Jordan Peele asserts himself as a more-than-capable director at least ten times over with his thrilling directorial debut ‘Get Out’.
The film is ambitions and original, and features a visual style not often present in studio horror movies—or for first time directors.
In ‘Get Out,’ Chris (Daniel Kaluuya), an African-American, and his Caucasian girlfriend, Rose (Allison Williams), leave the city to meet Rose’s family at their suburban estate. Rose has yet to inform her parents that Chris is black, which understandably makes him nervous. At first, Rose’s parents seem normal if a little overly-anxious, but the magnitude of this typically awkward situation is slowly dialed up to an unsettling level as it becomes clear that something is off about Rose’s family. Chris, and the audience, begins to feel increasingly uneasy.
‘Get Out’ is an effective horror movie, trading in a barrage of cheap jump scares for an overall creepy feeling that simmers and intensifies until it finally boils over into an explosive and unpredictable third act. The eerie tone is in part established by Peele’s use of extreme close-ups, which showcase the acting of the film’s talented cast while making you feel all kinds of uncomfortable. Scarier still is the uncanny behavior of the family’s chipper black house staff. The unblinking gaze of Georgina the housekeeper (Betty Gabriel) is sure to haunt you on the long, dark walk home from the theater.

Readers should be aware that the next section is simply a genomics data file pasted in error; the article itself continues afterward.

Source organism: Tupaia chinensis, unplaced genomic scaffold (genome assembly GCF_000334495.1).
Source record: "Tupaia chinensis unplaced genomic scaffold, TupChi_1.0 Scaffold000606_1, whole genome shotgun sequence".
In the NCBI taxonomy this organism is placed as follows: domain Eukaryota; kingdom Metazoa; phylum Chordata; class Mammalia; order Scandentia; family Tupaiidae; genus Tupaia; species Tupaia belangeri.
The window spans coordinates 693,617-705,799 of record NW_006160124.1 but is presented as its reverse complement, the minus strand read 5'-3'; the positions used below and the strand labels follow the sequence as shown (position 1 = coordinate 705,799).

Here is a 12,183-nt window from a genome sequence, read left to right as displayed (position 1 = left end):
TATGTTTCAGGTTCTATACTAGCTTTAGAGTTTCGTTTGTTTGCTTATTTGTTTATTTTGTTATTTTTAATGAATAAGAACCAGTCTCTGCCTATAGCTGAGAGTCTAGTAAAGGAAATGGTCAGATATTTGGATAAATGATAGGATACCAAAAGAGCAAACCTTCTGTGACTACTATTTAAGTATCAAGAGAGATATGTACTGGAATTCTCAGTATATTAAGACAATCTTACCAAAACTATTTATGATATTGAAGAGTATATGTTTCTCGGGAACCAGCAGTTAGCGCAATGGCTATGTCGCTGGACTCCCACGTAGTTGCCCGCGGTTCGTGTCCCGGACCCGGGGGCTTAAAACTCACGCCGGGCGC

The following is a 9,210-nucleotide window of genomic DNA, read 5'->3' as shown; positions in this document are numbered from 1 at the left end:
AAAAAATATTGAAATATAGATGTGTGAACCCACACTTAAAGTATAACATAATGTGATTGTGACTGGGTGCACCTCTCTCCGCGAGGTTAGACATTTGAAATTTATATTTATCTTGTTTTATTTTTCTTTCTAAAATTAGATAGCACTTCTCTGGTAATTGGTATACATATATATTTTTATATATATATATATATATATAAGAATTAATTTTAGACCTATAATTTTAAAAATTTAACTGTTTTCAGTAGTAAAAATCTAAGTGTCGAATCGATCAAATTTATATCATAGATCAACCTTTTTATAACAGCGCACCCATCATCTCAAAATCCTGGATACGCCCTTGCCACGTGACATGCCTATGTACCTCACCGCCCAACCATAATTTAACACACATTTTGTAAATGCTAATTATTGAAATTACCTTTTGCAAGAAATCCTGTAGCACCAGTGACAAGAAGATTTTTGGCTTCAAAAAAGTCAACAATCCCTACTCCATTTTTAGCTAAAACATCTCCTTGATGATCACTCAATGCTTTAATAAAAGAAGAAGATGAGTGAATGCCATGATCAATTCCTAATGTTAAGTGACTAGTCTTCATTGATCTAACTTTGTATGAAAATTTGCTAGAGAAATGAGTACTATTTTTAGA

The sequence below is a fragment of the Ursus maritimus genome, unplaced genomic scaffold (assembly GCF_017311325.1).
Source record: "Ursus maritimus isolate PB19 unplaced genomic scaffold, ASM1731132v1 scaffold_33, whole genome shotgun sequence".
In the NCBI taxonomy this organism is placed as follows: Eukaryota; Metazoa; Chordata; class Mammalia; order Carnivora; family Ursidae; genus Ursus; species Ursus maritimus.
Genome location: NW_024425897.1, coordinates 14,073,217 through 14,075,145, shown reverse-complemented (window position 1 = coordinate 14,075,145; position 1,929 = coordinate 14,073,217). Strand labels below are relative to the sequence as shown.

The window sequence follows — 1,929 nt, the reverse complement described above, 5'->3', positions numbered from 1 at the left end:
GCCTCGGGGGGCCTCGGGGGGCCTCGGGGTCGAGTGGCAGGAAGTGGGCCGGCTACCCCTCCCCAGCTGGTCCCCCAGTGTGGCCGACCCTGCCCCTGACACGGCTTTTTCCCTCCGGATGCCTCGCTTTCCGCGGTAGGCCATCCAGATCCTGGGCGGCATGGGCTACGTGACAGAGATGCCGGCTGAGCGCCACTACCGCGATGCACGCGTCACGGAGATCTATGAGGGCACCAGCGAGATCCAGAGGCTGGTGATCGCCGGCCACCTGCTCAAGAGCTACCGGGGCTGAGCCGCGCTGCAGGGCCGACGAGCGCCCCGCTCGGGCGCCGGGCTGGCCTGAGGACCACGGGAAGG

Peele’s genre-splicer of a horror flick liberally administers his signature brand of humor–but it does not come at the expense of the film’s tone, or your suspension of disbelief. Humor arises organically from the actors and situation. LilRel Howery plays the perfect comic relief to help balance out the movie’s more dark and serious themes. Peele is even able to find the comedy in played out horror tropes: one scene in particular features a rather intense looking Georgina that is overdone just enough to draw a laugh from the crowd.
The key to Peele’s film, however, is its racially charged undertone. Rather than spoon feeding us the audience-friendly, overt oppression we like to imagine exists in red states so that we do not have to feel implicated, Peele’s commentary forces us to examine the discomforting reality of racism within the liberal elite; for many, it is a monster that lurks underneath the veneer of everyday conversation, and that is the true horror.
‘Get Out’ hits theaters on February 24.